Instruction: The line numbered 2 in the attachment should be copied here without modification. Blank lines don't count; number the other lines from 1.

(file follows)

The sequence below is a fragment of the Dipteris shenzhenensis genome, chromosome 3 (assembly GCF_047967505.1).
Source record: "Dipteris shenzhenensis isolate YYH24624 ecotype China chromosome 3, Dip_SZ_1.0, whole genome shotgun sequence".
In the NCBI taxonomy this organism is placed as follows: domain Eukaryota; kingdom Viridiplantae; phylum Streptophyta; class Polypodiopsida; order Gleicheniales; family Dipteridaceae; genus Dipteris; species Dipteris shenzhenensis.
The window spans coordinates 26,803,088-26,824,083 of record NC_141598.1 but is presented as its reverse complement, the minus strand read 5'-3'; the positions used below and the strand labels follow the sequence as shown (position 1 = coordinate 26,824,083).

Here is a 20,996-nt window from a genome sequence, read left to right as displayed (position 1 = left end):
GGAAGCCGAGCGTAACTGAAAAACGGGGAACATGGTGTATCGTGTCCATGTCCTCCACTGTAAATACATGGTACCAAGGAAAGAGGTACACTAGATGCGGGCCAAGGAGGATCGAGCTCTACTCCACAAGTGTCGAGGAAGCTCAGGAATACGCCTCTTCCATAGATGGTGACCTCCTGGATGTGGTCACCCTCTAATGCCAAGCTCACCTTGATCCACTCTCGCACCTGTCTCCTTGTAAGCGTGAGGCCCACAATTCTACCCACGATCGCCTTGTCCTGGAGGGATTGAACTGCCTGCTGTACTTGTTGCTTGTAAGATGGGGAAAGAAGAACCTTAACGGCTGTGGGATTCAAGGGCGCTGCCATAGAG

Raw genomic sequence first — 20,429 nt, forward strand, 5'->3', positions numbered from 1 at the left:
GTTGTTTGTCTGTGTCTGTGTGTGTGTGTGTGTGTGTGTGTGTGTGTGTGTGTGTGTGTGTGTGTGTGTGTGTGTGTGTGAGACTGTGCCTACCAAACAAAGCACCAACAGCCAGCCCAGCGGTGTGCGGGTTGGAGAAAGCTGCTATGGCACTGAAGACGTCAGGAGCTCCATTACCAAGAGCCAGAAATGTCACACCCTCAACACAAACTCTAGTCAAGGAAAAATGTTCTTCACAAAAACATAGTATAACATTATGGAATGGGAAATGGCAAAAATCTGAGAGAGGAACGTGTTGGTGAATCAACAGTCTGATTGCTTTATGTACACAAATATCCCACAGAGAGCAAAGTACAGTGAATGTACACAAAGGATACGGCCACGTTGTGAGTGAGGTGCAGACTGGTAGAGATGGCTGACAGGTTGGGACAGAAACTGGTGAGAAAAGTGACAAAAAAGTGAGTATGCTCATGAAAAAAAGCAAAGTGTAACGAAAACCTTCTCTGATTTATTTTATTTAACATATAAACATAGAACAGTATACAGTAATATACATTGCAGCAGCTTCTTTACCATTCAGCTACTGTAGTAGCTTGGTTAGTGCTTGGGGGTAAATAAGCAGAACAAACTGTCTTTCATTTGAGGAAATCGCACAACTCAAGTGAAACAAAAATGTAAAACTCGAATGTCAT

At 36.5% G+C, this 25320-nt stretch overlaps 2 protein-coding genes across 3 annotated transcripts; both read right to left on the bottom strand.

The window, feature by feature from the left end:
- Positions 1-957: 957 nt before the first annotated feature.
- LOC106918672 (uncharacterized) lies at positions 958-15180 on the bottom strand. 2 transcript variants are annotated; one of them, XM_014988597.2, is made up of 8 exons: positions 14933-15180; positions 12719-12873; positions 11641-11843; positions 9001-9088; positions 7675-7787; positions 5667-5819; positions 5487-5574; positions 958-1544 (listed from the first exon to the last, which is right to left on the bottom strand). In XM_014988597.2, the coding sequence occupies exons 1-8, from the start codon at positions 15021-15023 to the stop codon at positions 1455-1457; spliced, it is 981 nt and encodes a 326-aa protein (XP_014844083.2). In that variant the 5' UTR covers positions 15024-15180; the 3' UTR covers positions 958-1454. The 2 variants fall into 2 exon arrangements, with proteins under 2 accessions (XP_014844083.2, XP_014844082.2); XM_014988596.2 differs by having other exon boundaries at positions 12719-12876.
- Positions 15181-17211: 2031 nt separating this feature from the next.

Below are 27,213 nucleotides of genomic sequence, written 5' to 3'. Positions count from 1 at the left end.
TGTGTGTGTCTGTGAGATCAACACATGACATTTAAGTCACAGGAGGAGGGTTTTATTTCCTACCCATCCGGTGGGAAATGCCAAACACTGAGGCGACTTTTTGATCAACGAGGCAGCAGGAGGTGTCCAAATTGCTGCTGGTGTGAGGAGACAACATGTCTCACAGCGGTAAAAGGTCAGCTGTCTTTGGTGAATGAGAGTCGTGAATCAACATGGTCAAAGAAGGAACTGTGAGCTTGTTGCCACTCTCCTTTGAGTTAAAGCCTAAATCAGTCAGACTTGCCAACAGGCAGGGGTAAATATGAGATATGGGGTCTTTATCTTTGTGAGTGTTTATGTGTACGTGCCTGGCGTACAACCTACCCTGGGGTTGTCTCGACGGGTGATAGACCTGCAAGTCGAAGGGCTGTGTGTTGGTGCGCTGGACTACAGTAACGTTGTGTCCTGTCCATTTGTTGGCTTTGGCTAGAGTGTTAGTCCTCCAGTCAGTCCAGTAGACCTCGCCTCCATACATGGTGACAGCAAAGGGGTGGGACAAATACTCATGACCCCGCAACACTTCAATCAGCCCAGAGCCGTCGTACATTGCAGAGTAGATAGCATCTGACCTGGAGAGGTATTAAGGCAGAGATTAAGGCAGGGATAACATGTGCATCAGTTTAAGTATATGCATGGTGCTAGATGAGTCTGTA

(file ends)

Source record: "Dipteris shenzhenensis isolate YYH24624 ecotype China chromosome 3, Dip_SZ_1.0, whole genome shotgun sequence".